I spent that morning, thirty years ago, in training, learning how to jump out of an airplane. I took off my prosthetic leg and jumped from a three foot platform and practiced rolling upon landing. My mouth was dry as we boarded the plane. My breath became shallow as we ascended to 3,000 feet. When my turn came, I looked at my boyfriend and could see my fears reflected back at me. But we were in this 100% so, without another thought, I scooted over to the edge of the plane and followed my instructor’s directions to a T. I reached outside the plane and grabbed onto a bar that connected the wing to the plane. I inched to the edge of the plane and placed my foot on a lower bar. When the instructor counted to three, I released my vice grip and stretched my arms wide. My eyes were half shut from the speed and the wind whistled in my ears. I forget how high I had to count, but once I got to that number, I reached up and pulled the cord. My parachute escaped in a flurry and opened up like a swimming jelly fish. I was the lone tentacle. My world suddenly became quiet. And peaceful. The view was breathtaking.
Jumping out of a plane, while exhilarating and terrifying, required focus, determination and a dose of pride (after all, I couldn’t tell people I chickened out!).
Because I did activities like this in my early years as an amputee, many people told me how courageous I was, but I didn’t believe them. I understood that I appeared courageous, but on the inside I held a deep, dark secret: I was terrified. I was afraid that I would get in another car accident. I was scared I would appear foolish when I tried to do things with my challenged body. I was frightened that I wouldn’t be successful at anything I did. In my naiveté, I thought that being brave meant that I couldn’t be afraid.
In my quiet moments, I sat with my fears. Small, constricted, safe, and known. That’s what fear looked like. Stay right here, right where you are, don’t let anything change, don’t try anything new and everything will be okay. That’s what fear sounded like.
Courage was a choice inspired by my fears.
If I knew anything about living with my amputation, it was that I had to make something of it. If I wallowed in my fear, anger or sadness, I ran the risk of being consumed by the wallowing itself. I was too young for that. So, I looked fear in the face and then I turned my back.
But fear was always there. Sometimes fear screamed at me, like an irrational toddler demanding to be picked up. Sometimes fear growled at me, like a menacing dog. Sometimes fear whimpered like a doe-eyed puppy and I always looked back. But I saw fear for what it was: an illusion.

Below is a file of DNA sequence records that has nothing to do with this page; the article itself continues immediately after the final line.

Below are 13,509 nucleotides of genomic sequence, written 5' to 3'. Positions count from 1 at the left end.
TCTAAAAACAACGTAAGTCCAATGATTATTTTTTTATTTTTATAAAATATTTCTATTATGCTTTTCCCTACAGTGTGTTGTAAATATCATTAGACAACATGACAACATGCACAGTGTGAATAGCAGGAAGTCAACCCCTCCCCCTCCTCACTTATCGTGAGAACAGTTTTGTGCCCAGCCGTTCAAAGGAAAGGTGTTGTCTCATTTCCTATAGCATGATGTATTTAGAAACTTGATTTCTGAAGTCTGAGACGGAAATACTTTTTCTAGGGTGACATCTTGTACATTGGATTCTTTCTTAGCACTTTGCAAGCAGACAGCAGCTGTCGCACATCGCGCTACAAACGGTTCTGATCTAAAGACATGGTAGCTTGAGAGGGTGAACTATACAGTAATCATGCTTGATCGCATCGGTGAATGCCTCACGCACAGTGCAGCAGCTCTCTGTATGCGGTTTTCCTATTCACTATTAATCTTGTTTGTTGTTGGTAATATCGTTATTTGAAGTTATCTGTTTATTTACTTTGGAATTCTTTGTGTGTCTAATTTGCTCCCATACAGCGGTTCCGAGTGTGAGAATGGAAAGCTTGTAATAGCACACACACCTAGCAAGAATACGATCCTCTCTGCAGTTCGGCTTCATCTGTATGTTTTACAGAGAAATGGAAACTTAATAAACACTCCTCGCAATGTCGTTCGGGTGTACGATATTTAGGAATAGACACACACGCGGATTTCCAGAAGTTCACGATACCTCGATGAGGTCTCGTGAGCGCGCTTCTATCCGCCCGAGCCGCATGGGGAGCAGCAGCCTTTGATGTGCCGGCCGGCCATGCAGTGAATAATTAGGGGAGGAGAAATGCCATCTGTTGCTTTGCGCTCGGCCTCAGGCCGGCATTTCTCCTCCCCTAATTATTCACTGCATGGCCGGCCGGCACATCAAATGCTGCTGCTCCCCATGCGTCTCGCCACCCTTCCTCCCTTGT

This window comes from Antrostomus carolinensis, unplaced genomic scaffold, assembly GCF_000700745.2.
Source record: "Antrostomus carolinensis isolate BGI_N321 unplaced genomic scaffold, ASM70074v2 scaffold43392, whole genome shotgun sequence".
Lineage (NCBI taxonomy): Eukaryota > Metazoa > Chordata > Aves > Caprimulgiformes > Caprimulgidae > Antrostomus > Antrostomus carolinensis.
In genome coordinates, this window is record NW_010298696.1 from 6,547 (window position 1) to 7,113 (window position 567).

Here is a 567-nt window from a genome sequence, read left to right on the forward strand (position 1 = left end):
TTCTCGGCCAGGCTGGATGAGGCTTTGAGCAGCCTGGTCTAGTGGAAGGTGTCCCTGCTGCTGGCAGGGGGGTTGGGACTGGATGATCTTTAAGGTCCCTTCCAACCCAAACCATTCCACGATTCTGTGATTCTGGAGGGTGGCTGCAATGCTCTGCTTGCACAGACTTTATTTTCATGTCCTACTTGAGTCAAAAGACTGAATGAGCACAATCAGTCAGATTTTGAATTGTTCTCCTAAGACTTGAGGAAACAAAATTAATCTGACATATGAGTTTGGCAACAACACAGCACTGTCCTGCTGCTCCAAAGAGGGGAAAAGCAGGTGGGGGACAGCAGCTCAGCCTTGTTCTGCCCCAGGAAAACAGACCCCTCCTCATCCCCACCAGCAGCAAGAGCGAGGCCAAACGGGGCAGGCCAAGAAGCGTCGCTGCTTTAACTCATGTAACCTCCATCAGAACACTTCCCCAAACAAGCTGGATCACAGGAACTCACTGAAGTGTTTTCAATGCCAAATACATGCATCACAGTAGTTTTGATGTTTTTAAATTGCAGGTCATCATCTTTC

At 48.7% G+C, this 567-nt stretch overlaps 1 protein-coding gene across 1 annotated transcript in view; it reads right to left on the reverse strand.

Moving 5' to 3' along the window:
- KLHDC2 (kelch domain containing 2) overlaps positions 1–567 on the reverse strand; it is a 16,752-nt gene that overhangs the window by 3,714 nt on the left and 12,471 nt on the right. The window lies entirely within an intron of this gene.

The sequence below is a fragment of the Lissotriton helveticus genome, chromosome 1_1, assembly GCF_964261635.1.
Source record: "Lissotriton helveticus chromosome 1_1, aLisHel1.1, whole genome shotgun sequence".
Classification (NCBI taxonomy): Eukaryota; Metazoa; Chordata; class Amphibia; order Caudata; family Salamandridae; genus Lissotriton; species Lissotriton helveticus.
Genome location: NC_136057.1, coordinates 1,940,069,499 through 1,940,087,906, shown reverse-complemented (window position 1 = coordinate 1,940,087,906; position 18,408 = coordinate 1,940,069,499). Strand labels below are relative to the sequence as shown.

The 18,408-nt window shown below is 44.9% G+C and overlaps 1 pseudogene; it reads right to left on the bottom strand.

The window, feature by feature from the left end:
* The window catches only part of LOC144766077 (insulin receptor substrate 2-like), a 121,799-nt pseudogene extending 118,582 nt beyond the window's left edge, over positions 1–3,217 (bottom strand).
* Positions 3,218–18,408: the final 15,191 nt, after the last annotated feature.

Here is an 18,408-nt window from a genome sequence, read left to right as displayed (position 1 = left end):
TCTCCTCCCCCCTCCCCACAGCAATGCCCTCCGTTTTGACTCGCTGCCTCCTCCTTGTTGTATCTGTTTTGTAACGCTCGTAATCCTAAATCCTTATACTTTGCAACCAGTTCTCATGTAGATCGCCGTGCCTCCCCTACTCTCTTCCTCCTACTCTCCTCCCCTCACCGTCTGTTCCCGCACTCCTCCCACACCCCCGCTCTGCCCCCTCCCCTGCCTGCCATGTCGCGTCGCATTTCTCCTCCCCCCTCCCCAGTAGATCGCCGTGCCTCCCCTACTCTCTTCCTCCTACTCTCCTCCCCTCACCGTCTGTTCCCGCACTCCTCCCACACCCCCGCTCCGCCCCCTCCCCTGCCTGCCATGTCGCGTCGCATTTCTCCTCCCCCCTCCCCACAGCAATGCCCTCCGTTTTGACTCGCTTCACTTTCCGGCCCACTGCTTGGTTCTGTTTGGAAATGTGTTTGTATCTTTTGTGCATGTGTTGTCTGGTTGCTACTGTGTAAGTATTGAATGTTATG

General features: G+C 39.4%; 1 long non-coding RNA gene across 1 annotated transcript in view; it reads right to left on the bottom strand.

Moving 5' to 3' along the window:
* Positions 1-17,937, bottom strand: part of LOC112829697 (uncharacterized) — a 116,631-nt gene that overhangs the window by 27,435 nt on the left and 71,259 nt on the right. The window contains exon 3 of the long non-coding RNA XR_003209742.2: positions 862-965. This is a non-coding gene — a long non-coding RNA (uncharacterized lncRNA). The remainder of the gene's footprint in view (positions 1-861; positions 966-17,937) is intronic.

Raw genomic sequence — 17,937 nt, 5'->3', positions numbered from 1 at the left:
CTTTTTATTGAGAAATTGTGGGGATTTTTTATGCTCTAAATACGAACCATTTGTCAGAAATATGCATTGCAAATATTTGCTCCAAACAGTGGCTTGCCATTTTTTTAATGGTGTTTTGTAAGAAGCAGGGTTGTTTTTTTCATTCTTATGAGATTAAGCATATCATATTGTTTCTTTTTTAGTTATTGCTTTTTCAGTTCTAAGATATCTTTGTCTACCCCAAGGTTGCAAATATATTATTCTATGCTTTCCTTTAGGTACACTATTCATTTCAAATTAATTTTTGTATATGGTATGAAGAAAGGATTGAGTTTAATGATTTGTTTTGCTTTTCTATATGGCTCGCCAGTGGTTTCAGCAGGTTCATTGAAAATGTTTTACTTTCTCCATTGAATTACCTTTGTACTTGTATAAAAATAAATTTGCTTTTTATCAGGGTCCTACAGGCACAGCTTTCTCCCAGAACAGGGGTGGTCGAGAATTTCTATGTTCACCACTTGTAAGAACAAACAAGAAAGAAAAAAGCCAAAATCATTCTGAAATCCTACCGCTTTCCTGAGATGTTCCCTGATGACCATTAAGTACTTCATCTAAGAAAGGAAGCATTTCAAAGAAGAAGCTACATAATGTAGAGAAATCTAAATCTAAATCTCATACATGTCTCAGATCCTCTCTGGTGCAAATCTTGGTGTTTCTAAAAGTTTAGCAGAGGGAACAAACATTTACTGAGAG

Fear actually propelled me toward my courage. Like the Cowardly Lion in The Wizard of Oz, I was filled with self-doubt. I didn’t think I had courage, but in the process of looking for it, I found I had it in me all along.
The choice to walk through my daily fears was a far more courageous act than jumping out of that plane.
Courage required patience.
I could have given up and surrendered to the anger I felt at my limited body, the impatience I felt at my physical slowness, and the rage I felt at the man who hit me. Though I did feel all those things, I just couldn’t give up on myself. I figured enough people in the world would give up on me or be inpatient with me. I couldn’t be one of them. I knew that I had to cheer myself on and cut myself a break.
My rehabilitation in the hospital served as a great metaphor for how I lived my life when I was released: know where you’re going, take it one step at a time, and breathe.
Taking life step-by-step requires both forethought and staying present. I always had to know what my end-goal was, but I had to stay focused on the step right in front of me. I learned early and quickly to have always have the end in sight. If I didn’t, if I only focus on the easiest way to take the next step, I often ended up in the wrong place.
This required patience. Not the waiting kind of patience, but the kind of patience that comes from taking small steps toward a larger goal with faith that the end will come. Knowing I’m in it for the long haul. Without patience, I would have lost my courage.
Courage becomes a habit
What I’ve come to realize is that courage does not need to be grandiose, like jumping out of an airplane. Bravery does not need to be flashy, like rappelling down a rock face. In fact, living courageously is a lifestyle. I’m reminded of the parable of two young fish who swim by an older, wiser fish. The elder fish says, “Hey guys, how’s the water?” After the elder fish swims on, the two younger fish look at each other and say, “What’s water?” This is what courage is to me now, a part of who I am, part of the air that I breathe. Courage sustains and feeds me, inspires and motivates me.
What about you? What quality in your life is so ingrained in you that you hardly give yourself credit for having it? How can you more fully own that part of you? Or are you like the Cowardly Lion, searching for something that already lies within?